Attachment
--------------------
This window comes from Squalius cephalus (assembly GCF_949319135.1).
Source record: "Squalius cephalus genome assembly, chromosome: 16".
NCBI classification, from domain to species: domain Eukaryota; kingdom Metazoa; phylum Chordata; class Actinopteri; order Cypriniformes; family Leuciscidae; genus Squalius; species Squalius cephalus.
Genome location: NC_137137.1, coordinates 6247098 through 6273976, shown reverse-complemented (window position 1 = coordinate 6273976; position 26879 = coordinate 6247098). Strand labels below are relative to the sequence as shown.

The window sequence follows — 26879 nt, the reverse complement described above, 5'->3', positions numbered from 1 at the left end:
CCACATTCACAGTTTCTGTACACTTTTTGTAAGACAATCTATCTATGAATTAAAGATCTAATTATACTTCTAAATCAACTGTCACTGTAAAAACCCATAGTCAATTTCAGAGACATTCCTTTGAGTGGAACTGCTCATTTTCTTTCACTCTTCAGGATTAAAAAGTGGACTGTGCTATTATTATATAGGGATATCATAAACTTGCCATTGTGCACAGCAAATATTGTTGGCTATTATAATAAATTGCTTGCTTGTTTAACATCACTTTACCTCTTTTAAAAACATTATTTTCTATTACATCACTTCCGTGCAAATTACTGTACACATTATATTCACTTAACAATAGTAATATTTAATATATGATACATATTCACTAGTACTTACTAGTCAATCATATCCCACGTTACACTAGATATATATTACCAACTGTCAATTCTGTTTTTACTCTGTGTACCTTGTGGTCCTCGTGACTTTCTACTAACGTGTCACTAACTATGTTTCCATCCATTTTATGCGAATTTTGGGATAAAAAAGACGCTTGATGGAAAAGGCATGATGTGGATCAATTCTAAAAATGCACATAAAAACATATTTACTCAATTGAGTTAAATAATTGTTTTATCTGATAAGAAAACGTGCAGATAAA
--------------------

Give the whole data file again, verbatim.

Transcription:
This window comes from Squalius cephalus (assembly GCF_949319135.1).
Source record: "Squalius cephalus genome assembly, chromosome: 16".
NCBI classification, from domain to species: domain Eukaryota; kingdom Metazoa; phylum Chordata; class Actinopteri; order Cypriniformes; family Leuciscidae; genus Squalius; species Squalius cephalus.
Genome location: NC_137137.1, coordinates 6247098 through 6273976, shown reverse-complemented (window position 1 = coordinate 6273976; position 26879 = coordinate 6247098). Strand labels below are relative to the sequence as shown.

The window sequence follows — 26879 nt, the reverse complement described above, 5'->3', positions numbered from 1 at the left end:
CCACATTCACAGTTTCTGTACACTTTTTGTAAGACAATCTATCTATGAATTAAAGATCTAATTATACTTCTAAATCAACTGTCACTGTAAAAACCCATAGTCAATTTCAGAGACATTCCTTTGAGTGGAACTGCTCATTTTCTTTCACTCTTCAGGATTAAAAAGTGGACTGTGCTATTATTATATAGGGATATCATAAACTTGCCATTGTGCACAGCAAATATTGTTGGCTATTATAATAAATTGCTTGCTTGTTTAACATCACTTTACCTCTTTTAAAAACATTATTTTCTATTACATCACTTCCGTGCAAATTACTGTACACATTATATTCACTTAACAATAGTAATATTTAATATATGATACATATTCACTAGTACTTACTAGTCAATCATATCCCACGTTACACTAGATATATATTACCAACTGTCAATTCTGTTTTTACTCTGTGTACCTTGTGGTCCTCGTGACTTTCTACTAACGTGTCACTAACTATGTTTCCATCCATTTTATGCGAATTTTGGGATAAAAAAGACGCTTGATGGAAAAGGCATGATGTGGATCAATTCTAAAAATGCACATAAAAACATATTTACTCAATTGAGTTAAATAATTGTTTTATCTGATAAGAAAACGTGCAGATAAA